If Bush wanted to answer Joe Wilson's very serious charge that he had used bad intelligence in his case for war, he should have simply stepped to the biggest podium in the world and said what he had to say.
Why not say:
Look, we are all very distressed about Mr.
Wilson's allegations that we used faulty intelligence to convince the American people of the need to invade Iraq, without any delay. So, today, I am de-classifying the complete NIE that was used by my administration as evidence for the prosecution of a war against Iraq.
This is too important a mission, for the
American people to be in doubt about it. So, declassifying the evidence we
looked at, is and important thing to do.
But we all know that that was not possible. He did not want the entire NIE released; only the parts of it that backed his agenda, which had been around since the early 90s, in one form or the other. There would have been huge redactions, and that would have raised even more questions.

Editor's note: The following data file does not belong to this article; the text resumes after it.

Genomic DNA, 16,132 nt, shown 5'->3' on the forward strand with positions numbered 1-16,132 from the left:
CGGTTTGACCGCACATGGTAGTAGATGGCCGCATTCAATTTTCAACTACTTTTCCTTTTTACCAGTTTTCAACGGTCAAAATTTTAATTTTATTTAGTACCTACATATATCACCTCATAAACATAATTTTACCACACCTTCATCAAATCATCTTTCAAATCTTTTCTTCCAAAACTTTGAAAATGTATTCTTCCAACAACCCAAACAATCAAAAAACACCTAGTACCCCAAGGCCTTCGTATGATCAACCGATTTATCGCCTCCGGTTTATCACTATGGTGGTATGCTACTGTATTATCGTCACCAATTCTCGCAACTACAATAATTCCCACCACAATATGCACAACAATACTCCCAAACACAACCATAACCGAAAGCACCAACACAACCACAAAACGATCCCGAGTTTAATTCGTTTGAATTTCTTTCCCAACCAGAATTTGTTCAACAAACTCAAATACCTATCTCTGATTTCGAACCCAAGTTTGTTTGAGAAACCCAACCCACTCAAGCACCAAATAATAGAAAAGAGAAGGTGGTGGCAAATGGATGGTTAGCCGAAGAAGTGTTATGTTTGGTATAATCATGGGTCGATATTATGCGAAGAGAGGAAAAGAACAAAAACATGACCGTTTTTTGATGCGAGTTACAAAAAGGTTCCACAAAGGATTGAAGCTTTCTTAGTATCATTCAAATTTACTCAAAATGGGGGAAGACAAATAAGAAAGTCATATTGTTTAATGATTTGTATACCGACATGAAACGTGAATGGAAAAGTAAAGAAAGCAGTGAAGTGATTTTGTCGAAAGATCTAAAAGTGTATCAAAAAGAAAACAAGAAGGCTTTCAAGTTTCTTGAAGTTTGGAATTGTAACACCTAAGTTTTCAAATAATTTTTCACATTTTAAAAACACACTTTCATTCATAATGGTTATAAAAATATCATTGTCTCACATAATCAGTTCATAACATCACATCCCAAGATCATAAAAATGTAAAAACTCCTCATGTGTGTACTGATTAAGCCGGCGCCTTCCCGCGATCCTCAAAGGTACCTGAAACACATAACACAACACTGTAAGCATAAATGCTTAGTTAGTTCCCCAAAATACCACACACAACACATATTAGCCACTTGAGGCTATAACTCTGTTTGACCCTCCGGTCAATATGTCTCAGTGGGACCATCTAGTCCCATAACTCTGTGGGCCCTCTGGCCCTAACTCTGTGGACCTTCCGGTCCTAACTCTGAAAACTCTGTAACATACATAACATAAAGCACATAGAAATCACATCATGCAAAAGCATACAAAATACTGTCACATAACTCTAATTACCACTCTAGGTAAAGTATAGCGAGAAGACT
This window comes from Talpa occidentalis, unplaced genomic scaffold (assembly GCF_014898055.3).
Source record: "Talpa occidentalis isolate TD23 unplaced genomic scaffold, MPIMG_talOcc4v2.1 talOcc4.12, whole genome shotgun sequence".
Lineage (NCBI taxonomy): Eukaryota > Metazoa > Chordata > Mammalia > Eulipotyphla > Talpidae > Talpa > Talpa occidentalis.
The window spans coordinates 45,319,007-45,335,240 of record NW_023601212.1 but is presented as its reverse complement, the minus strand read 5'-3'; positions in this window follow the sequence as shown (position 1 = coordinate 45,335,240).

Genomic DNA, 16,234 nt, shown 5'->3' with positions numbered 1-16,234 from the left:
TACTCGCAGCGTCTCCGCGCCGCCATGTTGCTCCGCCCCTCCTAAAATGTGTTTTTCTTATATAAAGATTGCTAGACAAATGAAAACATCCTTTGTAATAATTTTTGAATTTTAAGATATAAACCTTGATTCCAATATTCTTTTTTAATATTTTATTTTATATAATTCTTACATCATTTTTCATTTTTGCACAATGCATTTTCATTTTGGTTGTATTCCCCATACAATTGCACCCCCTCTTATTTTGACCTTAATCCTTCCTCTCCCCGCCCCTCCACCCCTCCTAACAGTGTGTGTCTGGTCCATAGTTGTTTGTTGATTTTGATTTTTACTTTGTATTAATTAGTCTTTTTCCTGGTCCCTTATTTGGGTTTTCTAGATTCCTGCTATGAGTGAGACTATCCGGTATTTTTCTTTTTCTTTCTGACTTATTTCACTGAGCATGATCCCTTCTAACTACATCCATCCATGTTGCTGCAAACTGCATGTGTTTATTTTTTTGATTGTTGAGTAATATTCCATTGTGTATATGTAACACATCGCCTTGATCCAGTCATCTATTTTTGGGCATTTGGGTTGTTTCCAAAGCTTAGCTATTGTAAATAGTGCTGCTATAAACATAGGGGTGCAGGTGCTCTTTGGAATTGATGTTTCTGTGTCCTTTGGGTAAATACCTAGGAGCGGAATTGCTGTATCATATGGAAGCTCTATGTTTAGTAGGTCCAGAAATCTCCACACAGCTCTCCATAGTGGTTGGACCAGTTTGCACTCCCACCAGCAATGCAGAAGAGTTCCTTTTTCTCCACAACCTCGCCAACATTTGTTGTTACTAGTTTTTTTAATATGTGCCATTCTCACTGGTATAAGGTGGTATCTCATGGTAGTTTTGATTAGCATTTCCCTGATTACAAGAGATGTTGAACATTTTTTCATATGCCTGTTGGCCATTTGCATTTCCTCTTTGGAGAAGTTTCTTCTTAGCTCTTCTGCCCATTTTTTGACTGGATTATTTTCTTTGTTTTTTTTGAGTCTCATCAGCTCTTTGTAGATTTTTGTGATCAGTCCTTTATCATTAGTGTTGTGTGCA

So, he tasked Cheney with getting out talking points from the NIE that backed up the administration, while leaving out others which did not, and not just as an effort to inform the people, but to rain down the fires of hell on critics of the administration.
"Plausible deniability." I think we have heard that one before. It doesn't hold water, just as it didn't the last time it was used to protect a crooked president.
If he didn't know what his staff was doing to carry out his orders of emotional and psychological warfare on an American citizen and his family, he should have.
Guardian Unlimited Special reports Bush told Cheney to discredit diplomat critical of Iraq policy:
According to the National Journal, Mr Bush told prosecutors he directed Mr Cheney to disclose classified information both to defend his administration and to discredit Mr Wilson.
Elsewhere, the magazine quotes other government officials as saying that Mr Bush was very anxious to use classified information to counter Mr Wilson's charges, telling the vice-president: 'Let's get this out.'
However, the president told investigators that he never directed anyone to disclose Ms Plame's identity. He also said that he was unaware Mr Cheney had directed his chief of staff, Lewis 'Scooter' Libby, to covertly leak the information, rather than formally declassify it.